- 2.3. Silane
Silane coupling agents are silicon-based organic chemicals that contain two types of substituent (inorganic and organic) in the same molecule [74 , 75] .
Their typical general formula is (X) 3 Si-Y, where X represents a hydrolyzable group such as ethoxy or methoxy, Y is a functional organic group (amino, methoxy, acetoxy, epoxy, etc.) that reacts with water to form silanol (Si-OH). They include more than 90 percent of the plastic coupling agents market and are also used in the cross-linking of polyolefins and some other polymers [76 - 78] .
Since the silane groups are polar they provide compatibility in PE based blends, where the PE is non-polar in nature [79] . Vinyl alkoxy silanes (e.g., vinylmethyldimethoxysilane, vinyltriethoxysilane [VTES], vinyltrimethoxysilane) are suitable compounds for these kinds of reactions due to their double bonds and ability to promote rapid cross-linking. Vinyltrimethoxysilane is the most common silane used in the manufacturing of silane cross-linkable PE [80] .
Silane-grafting by water-cross-linking method consists of at least two stages that also proceed consecutively [81] . In the first stage, a proper silane (vinylalkoxysilane) is grafted via its vinyl groups on PE through a peroxide initiated free radical reaction; it should be noted that during the grafting reactions, new PE radicals are formed ( Fig. 12 ) and the required amount of peroxide is relatively low. In the second stage, the resultant copolymer is cross-linked via exposure to hot water or steam with the aid of a catalyst. Moisture leads to hydrolysis of the alkoxy groups of silane and thereafter, these hydroxyl groups condense to form stable siloxane linkages (the crosslinks). Fig. 12 illustrates the reaction mechanism during peroxide induced melt grafting of vinyl silane onto PE, followed by the hydrolysis and condensation step during the silane cross-linking reaction [82] .
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Principal reactions involved in silane cross-linking of polyethylene [82].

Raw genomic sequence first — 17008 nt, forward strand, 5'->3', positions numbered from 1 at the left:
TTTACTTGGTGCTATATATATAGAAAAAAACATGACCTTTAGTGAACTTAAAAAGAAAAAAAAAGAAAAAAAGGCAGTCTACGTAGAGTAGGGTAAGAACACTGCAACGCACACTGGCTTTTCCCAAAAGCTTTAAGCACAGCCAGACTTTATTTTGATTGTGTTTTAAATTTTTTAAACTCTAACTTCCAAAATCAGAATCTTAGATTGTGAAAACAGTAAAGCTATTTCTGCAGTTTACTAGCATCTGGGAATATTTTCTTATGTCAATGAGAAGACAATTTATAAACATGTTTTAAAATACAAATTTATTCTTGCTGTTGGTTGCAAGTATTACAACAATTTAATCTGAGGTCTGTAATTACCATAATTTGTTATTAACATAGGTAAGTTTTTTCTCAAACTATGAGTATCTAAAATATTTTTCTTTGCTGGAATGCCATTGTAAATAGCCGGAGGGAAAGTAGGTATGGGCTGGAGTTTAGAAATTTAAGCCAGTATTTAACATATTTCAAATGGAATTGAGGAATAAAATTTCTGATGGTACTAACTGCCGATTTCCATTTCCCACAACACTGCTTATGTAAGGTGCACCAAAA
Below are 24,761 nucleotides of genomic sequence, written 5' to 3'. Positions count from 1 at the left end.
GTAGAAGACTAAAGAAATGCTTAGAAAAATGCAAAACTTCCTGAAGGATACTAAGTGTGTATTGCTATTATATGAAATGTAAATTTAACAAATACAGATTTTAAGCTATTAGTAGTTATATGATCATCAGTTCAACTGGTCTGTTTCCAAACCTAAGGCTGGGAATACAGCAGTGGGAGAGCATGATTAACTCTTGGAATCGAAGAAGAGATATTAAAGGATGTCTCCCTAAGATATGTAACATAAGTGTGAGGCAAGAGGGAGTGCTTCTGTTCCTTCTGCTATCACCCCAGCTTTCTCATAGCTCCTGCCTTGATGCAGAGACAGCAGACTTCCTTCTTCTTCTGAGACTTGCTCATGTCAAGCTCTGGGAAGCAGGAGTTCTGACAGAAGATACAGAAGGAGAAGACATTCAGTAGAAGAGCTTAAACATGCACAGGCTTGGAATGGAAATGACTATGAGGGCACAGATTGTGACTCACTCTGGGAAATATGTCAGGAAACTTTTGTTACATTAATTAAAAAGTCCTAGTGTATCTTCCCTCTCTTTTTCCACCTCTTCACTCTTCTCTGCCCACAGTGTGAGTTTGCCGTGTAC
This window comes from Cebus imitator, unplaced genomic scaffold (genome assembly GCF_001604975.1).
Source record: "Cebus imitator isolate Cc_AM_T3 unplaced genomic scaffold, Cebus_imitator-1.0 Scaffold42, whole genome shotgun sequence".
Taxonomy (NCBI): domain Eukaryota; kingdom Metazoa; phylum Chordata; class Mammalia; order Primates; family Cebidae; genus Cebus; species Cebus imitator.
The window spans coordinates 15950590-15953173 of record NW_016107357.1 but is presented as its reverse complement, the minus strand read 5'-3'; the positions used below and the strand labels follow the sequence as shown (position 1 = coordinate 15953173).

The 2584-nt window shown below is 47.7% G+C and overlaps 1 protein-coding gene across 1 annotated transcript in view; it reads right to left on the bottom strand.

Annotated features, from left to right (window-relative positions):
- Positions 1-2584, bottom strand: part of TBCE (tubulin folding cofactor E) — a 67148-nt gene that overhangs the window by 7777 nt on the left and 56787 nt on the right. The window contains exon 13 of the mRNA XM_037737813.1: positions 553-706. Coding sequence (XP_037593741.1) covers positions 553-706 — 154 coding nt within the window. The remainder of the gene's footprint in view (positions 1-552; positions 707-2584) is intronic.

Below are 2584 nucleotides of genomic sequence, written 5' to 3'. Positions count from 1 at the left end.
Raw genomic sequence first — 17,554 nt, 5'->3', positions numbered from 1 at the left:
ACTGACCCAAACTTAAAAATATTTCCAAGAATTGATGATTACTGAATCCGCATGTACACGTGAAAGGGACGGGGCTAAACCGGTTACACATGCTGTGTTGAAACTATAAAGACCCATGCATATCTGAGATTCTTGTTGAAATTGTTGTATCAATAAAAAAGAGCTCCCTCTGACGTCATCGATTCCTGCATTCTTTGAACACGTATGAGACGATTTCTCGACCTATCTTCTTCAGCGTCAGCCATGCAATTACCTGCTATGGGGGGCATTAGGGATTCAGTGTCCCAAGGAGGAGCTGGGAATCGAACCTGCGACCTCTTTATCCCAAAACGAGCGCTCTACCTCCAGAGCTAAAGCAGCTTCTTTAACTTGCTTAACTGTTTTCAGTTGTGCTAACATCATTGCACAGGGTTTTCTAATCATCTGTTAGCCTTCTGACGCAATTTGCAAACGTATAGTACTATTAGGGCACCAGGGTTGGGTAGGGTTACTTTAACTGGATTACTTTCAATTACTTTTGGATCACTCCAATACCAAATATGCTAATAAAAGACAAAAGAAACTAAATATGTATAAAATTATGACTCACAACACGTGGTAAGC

Oliveira and Costa [83] found that, after optimization of the cross-linked PE (PEX) process conditions by extrusion, the process speed did not significantly affect tensile mechanical properties such as modulus of elasticity and yield strength, although an increasing trend was observed for materials processed at temperature range B. This trend was greater when combined with 60 rpm speed, which made it possible to define the optimum PEX extrusion condition. Infrared analysis allowed the PEXs development to be confirmed, and the siloxane crosslinks present in their structures were observed in the spectra of HDPE cross-linked with 3% and 4% silane. Those crosslinks did not significantly change the crystallinity of the PEXs, as confirmed by X-ray diffraction analysis. However, they ensured an improvement in the cross-linked HDPE thermal stability and creep resistance when compared to non-cross-linked HDPE ( Fig. 13 ).
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Characterization and mechanical properties of cross-linked high density polyethylene (HDPE) by silane. Reprinted with permission from [83]: (a) yield strength and Young’s modulus as a function of processing conditions of HDPE, PEX -3% silane, and PEX -4% silane; (b) yield strength and Young’s modulus as a function of processing conditions of HDPE; (c) FTIR spectra of HDPE and PEXs crosslinked with 3% and 4% silane; (d) DTG curves of HDPE and PEX with 3% and 4% silane; (e) X-ray diffractograms of samples of HDPE and PEX with 3% and 4% silane; (f) gel content and solvent uptake factor values of the extraction carried out with trichloroethylene for crosslinked samples at crosslinking time of 90 min.